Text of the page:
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Sports Direct’s Mike Ashley might finally get paid
The retailer’s founder hasn’t had any remuneration since it floated in 2007. Now its board hopes shareholders will approve his new package.
It’s not often we pity billionaires – but you’ve got to feel for Sports Direct founder Mike Ashley, who hasn’t had a brass farthing since 2007 when the retailer floated.
It’s not like its board hasn’t tried. Twice, actually: In 2011, and then again in March this year, it called shareholder meetings so they could approve remuneration policies for Ashley. But the shareholders said no.
Now, Sports Direct’s board reckons it’s finally come up with a way to get some cash into Ashley’s bank account: If investors didn’t like the previous, ‘Mike-only’ plans, why not lump him in with the rest of the employee reward scheme?
And lo, in a statement posted to the stock exchange this morning, the board said under new plans, all its employees – including directors (read: Ashley) – will be eligible for a slice of a pie made up of 25 million shares. Provided, that is, they manage to more than double the retailer’s earnings to R13.5 billion by 2019. And provided they’re still working at the company in 2019, when the first 25 percent of the share scheme vests, and then 2021 when they get the rest.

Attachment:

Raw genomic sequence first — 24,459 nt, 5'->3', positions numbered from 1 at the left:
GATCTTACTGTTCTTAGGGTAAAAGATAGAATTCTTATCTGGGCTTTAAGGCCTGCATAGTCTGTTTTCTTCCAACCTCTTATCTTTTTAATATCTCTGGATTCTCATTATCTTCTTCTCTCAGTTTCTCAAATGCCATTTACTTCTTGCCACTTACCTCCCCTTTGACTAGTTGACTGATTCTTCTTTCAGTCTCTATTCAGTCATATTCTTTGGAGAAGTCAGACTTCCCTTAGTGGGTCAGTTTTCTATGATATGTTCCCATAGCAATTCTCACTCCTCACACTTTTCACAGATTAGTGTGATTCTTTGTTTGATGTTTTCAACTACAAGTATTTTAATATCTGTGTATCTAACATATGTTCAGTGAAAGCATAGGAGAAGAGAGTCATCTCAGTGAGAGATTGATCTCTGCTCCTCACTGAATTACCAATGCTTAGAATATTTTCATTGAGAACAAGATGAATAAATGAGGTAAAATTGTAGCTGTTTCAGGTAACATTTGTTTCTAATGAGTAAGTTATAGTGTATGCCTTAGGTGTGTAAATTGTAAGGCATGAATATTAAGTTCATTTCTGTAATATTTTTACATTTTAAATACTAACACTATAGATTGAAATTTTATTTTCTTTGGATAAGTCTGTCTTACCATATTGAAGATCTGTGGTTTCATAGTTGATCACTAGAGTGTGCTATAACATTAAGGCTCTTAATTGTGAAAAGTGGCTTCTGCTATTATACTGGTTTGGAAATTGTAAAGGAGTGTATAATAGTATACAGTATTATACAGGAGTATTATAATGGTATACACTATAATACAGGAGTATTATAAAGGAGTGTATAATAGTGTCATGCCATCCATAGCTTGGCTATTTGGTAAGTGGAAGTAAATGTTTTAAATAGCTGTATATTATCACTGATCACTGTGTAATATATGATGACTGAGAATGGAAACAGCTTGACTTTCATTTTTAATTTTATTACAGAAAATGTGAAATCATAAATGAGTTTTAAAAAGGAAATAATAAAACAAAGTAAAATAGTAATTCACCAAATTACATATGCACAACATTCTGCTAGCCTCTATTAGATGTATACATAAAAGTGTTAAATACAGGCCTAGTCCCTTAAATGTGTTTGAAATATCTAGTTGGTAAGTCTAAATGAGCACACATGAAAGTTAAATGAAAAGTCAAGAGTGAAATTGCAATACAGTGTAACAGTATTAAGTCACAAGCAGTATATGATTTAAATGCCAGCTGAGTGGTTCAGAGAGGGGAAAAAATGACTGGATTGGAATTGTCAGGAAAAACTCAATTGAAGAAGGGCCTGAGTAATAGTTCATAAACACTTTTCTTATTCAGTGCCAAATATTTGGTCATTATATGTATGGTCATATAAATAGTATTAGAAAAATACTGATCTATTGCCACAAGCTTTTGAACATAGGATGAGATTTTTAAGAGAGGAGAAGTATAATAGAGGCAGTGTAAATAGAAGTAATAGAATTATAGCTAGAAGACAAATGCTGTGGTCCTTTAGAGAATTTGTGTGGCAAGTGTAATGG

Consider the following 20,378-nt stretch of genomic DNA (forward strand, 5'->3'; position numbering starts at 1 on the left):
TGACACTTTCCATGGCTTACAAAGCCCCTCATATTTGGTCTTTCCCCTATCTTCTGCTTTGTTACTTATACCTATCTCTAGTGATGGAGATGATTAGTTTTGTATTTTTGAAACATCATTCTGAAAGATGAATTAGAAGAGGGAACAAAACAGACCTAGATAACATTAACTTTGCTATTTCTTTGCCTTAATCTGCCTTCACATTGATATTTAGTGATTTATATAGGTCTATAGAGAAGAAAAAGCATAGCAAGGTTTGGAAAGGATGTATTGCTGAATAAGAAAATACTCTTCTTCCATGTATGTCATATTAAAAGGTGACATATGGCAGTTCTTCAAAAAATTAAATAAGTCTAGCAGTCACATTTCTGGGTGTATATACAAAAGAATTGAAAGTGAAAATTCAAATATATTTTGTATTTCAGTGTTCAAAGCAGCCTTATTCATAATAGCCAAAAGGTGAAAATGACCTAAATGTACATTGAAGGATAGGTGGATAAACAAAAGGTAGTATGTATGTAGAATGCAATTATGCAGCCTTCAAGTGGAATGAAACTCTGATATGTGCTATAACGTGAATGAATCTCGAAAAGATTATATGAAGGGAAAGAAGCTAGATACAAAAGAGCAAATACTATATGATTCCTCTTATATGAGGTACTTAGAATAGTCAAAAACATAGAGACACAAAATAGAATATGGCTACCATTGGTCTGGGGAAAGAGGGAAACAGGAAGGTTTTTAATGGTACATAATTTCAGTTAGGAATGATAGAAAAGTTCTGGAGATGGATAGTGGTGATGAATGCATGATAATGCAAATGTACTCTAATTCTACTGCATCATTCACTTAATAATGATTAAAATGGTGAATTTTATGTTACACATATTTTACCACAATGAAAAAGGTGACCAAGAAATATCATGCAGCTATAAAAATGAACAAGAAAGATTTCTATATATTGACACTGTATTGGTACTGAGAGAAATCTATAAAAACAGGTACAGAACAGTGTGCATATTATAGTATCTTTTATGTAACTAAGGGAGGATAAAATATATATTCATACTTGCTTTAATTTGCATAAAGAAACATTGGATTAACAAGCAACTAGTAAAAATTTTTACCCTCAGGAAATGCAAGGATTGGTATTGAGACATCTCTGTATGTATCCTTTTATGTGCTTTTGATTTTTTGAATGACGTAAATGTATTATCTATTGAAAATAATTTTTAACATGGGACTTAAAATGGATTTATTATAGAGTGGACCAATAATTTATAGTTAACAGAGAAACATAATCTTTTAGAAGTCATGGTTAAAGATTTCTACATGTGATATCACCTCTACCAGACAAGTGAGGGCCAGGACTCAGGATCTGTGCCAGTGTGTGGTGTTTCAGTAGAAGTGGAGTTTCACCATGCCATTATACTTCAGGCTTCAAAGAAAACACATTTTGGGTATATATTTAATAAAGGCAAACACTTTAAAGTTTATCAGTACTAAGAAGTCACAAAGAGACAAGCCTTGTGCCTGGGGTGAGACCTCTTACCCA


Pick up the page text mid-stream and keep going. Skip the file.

It’s a sensible way of doing it: By grouping directors in with employees, it means that denying Ashley a reward would be to deny Steve, floor manager of Sports Direct Penge, a reward – which seems callous. But the criteria are tough enough so that if Ashley fails to steer the retailer in the right direction, he’ll lose out.
Although the company is on track to report earnings of R5.5 billion for this year, since its peak in April (when Ashley, Sports Direct’s largest shareholder, took the opportunity to offload R3.6 billion of his own shares), Sports Direct’s share price has fallen by 11 perecnt.
So clearly shareholders’ faith in Ashley isn’t what it was. They vote on 2 July. Fingers crossed – more for Steve’s sake than Ashley’s.